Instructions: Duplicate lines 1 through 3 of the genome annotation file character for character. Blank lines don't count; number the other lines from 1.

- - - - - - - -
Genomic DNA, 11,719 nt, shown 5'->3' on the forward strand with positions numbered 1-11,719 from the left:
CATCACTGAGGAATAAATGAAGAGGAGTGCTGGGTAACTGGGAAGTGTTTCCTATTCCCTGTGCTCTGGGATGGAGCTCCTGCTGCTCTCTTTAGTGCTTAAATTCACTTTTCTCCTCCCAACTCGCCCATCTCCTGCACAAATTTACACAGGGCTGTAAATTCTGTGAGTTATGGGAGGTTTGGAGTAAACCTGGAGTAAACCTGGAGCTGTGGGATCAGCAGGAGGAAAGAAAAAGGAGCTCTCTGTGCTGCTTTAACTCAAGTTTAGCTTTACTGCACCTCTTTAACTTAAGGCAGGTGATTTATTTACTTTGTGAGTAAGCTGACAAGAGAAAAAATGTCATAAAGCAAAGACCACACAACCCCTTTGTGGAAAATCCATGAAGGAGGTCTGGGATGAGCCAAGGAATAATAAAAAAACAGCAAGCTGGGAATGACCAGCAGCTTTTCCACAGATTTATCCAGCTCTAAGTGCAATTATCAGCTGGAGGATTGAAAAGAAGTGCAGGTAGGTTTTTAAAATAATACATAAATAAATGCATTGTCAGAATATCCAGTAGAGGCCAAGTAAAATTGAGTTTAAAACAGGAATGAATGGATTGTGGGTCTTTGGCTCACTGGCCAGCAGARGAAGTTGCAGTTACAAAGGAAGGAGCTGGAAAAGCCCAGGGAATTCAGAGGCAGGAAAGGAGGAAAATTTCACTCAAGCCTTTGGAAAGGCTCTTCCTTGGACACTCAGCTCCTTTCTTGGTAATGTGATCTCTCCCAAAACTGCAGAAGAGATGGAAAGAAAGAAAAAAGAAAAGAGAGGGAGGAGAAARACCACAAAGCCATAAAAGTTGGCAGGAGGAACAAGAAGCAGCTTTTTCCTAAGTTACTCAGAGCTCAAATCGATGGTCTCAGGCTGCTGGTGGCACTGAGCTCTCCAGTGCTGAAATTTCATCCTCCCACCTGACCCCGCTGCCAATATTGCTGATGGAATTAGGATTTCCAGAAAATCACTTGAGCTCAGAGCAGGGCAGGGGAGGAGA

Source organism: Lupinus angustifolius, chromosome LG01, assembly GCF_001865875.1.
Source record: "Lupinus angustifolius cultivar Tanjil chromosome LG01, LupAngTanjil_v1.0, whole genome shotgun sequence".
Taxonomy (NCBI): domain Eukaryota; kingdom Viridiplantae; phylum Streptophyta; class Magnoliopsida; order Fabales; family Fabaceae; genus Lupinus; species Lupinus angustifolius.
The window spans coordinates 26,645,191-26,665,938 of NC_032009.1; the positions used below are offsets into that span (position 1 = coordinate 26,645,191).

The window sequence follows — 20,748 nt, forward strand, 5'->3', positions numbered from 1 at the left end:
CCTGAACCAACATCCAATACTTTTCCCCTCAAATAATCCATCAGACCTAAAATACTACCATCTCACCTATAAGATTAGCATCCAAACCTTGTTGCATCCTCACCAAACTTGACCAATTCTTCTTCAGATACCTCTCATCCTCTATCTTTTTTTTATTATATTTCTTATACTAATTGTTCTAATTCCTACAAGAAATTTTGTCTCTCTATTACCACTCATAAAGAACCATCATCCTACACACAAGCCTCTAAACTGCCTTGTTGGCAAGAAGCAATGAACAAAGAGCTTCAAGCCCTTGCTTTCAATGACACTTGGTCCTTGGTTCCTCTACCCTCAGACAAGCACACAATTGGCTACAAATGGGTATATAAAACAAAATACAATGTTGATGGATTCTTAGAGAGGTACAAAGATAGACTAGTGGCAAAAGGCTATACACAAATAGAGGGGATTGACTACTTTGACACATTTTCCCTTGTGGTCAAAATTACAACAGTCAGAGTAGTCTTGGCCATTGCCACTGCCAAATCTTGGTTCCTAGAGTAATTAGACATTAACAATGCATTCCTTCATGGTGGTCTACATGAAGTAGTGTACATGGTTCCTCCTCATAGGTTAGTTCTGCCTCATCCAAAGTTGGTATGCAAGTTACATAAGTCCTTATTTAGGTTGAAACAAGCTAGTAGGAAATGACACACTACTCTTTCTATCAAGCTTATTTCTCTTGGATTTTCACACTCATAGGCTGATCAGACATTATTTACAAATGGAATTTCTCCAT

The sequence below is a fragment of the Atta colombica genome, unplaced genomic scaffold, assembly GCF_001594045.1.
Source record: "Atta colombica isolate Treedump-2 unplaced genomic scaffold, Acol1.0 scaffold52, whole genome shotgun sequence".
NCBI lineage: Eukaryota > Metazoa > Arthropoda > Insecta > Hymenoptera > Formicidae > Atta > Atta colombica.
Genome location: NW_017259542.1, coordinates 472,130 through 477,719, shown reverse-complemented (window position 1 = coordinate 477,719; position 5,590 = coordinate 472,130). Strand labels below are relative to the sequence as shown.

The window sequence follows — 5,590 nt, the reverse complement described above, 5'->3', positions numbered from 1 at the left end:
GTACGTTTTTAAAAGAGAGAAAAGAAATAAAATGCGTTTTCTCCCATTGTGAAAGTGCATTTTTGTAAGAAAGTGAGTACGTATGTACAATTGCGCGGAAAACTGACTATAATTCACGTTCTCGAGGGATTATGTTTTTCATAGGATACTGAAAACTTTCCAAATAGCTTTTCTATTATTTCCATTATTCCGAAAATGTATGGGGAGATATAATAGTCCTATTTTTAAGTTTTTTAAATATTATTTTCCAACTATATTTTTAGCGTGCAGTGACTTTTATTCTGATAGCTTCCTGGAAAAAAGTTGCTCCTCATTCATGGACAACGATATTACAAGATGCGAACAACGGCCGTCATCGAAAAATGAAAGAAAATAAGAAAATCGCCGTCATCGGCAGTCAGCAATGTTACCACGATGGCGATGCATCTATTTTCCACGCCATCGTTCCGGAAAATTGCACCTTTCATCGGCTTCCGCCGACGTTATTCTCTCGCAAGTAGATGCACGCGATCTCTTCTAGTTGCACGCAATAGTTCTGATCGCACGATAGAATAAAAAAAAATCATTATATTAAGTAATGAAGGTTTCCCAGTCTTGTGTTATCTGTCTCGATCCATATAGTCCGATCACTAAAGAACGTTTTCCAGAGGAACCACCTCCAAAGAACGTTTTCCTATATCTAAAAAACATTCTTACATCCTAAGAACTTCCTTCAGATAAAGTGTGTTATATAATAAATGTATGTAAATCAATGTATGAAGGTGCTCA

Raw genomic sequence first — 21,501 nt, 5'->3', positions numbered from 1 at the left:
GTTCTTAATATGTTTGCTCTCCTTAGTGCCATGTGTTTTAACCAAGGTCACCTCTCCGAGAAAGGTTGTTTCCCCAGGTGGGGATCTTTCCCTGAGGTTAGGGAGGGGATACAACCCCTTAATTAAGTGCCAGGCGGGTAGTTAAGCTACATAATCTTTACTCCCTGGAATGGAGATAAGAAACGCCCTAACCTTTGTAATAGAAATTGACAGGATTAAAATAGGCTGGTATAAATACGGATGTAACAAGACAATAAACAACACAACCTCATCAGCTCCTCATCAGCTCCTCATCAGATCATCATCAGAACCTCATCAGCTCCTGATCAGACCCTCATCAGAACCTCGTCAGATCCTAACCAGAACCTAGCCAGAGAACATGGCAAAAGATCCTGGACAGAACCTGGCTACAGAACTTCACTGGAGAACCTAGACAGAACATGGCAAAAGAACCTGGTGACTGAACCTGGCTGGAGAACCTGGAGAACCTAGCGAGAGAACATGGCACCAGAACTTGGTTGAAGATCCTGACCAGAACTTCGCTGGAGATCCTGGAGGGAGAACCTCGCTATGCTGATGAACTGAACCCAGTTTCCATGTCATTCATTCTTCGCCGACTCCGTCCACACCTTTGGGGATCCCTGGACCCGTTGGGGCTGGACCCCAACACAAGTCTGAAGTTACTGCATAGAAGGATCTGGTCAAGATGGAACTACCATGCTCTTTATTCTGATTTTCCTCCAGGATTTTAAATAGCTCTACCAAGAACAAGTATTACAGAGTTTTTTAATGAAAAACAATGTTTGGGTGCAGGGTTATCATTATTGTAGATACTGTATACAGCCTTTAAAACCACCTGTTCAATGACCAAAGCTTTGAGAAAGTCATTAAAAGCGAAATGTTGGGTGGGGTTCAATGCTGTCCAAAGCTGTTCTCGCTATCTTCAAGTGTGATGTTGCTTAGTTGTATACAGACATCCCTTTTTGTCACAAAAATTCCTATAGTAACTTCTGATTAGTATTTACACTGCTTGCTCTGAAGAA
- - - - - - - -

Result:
Genomic DNA, 11,719 nt, shown 5'->3' on the forward strand with positions numbered 1-11,719 from the left:
CATCACTGAGGAATAAATGAAGAGGAGTGCTGGGTAACTGGGAAGTGTTTCCTATTCCCTGTGCTCTGGGATGGAGCTCCTGCTGCTCTCTTTAGTGCTTAAATTCACTTTTCTCCTCCCAACTCGCCCATCTCCTGCACAAATTTACACAGGGCTGTAAATTCTGTGAGTTATGGGAGGTTTGGAGTAAACCTGGAGTAAACCTGGAGCTGTGGGATCAGCAGGAGGAAAGAAAAAGGAGCTCTCTGTGCTGCTTTAACTCAAGTTTAGCTTTACTGCACCTCTTTAACTTAAGGCAGGTGATTTATTTACTTTGTGAGTAAGCTGACAAGAGAAAAAATGTCATAAAGCAAAGACCACACAACCCCTTTGTGGAAAATCCATGAAGGAGGTCTGGGATGAGCCAAGGAATAATAAAAAAACAGCAAGCTGGGAATGACCAGCAGCTTTTCCACAGATTTATCCAGCTCTAAGTGCAATTATCAGCTGGAGGATTGAAAAGAAGTGCAGGTAGGTTTTTAAAATAATACATAAATAAATGCATTGTCAGAATATCCAGTAGAGGCCAAGTAAAATTGAGTTTAAAACAGGAATGAATGGATTGTGGGTCTTTGGCTCACTGGCCAGCAGARGAAGTTGCAGTTACAAAGGAAGGAGCTGGAAAAGCCCAGGGAATTCAGAGGCAGGAAAGGAGGAAAATTTCACTCAAGCCTTTGGAAAGGCTCTTCCTTGGACACTCAGCTCCTTTCTTGGTAATGTGATCTCTCCCAAAACTGCAGAAGAGATGGAAAGAAAGAAAAAAGAAAAGAGAGGGAGGAGAAARACCACAAAGCCATAAAAGTTGGCAGGAGGAACAAGAAGCAGCTTTTTCCTAAGTTACTCAGAGCTCAAATCGATGGTCTCAGGCTGCTGGTGGCACTGAGCTCTCCAGTGCTGAAATTTCATCCTCCCACCTGACCCCGCTGCCAATATTGCTGATGGAATTAGGATTTCCAGAAAATCACTTGAGCTCAGAGCAGGGCAGGGGAGGAGA

Source organism: Lupinus angustifolius, chromosome LG01, assembly GCF_001865875.1.